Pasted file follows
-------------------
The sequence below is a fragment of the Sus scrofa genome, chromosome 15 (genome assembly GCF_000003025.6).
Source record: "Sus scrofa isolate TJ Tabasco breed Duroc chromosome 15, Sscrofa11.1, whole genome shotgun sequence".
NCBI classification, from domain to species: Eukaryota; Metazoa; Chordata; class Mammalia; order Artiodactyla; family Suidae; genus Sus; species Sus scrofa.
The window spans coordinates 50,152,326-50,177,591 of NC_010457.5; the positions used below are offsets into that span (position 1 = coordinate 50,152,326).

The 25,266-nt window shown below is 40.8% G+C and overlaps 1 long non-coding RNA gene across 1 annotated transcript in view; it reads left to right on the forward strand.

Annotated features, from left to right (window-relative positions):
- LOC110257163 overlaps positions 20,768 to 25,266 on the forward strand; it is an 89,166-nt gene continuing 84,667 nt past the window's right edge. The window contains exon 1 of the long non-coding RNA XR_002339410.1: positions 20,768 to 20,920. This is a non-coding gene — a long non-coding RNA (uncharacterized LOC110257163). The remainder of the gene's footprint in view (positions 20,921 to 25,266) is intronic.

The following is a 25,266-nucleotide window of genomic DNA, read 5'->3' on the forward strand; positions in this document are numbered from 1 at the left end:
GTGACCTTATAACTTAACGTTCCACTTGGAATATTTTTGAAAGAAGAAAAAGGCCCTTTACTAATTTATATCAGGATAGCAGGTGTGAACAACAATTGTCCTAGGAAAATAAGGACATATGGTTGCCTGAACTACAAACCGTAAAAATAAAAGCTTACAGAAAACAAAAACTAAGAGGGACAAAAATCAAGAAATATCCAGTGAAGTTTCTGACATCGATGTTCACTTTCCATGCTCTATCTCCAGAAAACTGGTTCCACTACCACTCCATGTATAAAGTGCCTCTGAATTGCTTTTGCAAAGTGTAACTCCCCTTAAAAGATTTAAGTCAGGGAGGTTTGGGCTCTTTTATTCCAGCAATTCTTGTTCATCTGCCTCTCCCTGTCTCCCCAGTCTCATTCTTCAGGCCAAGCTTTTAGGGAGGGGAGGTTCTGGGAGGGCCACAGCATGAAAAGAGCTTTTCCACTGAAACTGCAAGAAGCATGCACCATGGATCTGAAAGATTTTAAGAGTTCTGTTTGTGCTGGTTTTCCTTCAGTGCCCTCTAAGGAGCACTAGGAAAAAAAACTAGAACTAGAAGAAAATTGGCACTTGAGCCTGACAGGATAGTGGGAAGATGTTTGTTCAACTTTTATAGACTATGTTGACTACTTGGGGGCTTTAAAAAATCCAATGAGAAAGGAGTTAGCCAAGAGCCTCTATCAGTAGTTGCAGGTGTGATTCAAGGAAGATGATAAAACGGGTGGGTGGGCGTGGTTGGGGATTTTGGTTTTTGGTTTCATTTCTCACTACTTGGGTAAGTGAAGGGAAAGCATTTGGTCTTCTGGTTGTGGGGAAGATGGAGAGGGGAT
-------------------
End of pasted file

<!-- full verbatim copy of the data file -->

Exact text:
The sequence below is a fragment of the Sus scrofa genome, chromosome 15 (genome assembly GCF_000003025.6).
Source record: "Sus scrofa isolate TJ Tabasco breed Duroc chromosome 15, Sscrofa11.1, whole genome shotgun sequence".
NCBI classification, from domain to species: Eukaryota; Metazoa; Chordata; class Mammalia; order Artiodactyla; family Suidae; genus Sus; species Sus scrofa.
The window spans coordinates 50,152,326-50,177,591 of NC_010457.5; the positions used below are offsets into that span (position 1 = coordinate 50,152,326).

The 25,266-nt window shown below is 40.8% G+C and overlaps 1 long non-coding RNA gene across 1 annotated transcript in view; it reads left to right on the forward strand.

Annotated features, from left to right (window-relative positions):
- LOC110257163 overlaps positions 20,768 to 25,266 on the forward strand; it is an 89,166-nt gene continuing 84,667 nt past the window's right edge. The window contains exon 1 of the long non-coding RNA XR_002339410.1: positions 20,768 to 20,920. This is a non-coding gene — a long non-coding RNA (uncharacterized LOC110257163). The remainder of the gene's footprint in view (positions 20,921 to 25,266) is intronic.

The following is a 25,266-nucleotide window of genomic DNA, read 5'->3' on the forward strand; positions in this document are numbered from 1 at the left end:
GTGACCTTATAACTTAACGTTCCACTTGGAATATTTTTGAAAGAAGAAAAAGGCCCTTTACTAATTTATATCAGGATAGCAGGTGTGAACAACAATTGTCCTAGGAAAATAAGGACATATGGTTGCCTGAACTACAAACCGTAAAAATAAAAGCTTACAGAAAACAAAAACTAAGAGGGACAAAAATCAAGAAATATCCAGTGAAGTTTCTGACATCGATGTTCACTTTCCATGCTCTATCTCCAGAAAACTGGTTCCACTACCACTCCATGTATAAAGTGCCTCTGAATTGCTTTTGCAAAGTGTAACTCCCCTTAAAAGATTTAAGTCAGGGAGGTTTGGGCTCTTTTATTCCAGCAATTCTTGTTCATCTGCCTCTCCCTGTCTCCCCAGTCTCATTCTTCAGGCCAAGCTTTTAGGGAGGGGAGGTTCTGGGAGGGCCACAGCATGAAAAGAGCTTTTCCACTGAAACTGCAAGAAGCATGCACCATGGATCTGAAAGATTTTAAGAGTTCTGTTTGTGCTGGTTTTCCTTCAGTGCCCTCTAAGGAGCACTAGGAAAAAAAACTAGAACTAGAAGAAAATTGGCACTTGAGCCTGACAGGATAGTGGGAAGATGTTTGTTCAACTTTTATAGACTATGTTGACTACTTGGGGGCTTTAAAAAATCCAATGAGAAAGGAGTTAGCCAAGAGCCTCTATCAGTAGTTGCAGGTGTGATTCAAGGAAGATGATAAAACGGGTGGGTGGGCGTGGTTGGGGATTTTGGTTTTTGGTTTCATTTCTCACTACTTGGGTAAGTGAAGGGAAAGCATTTGGTCTTCTGGTTGTGGGGAAGATGGAGAGGGGAT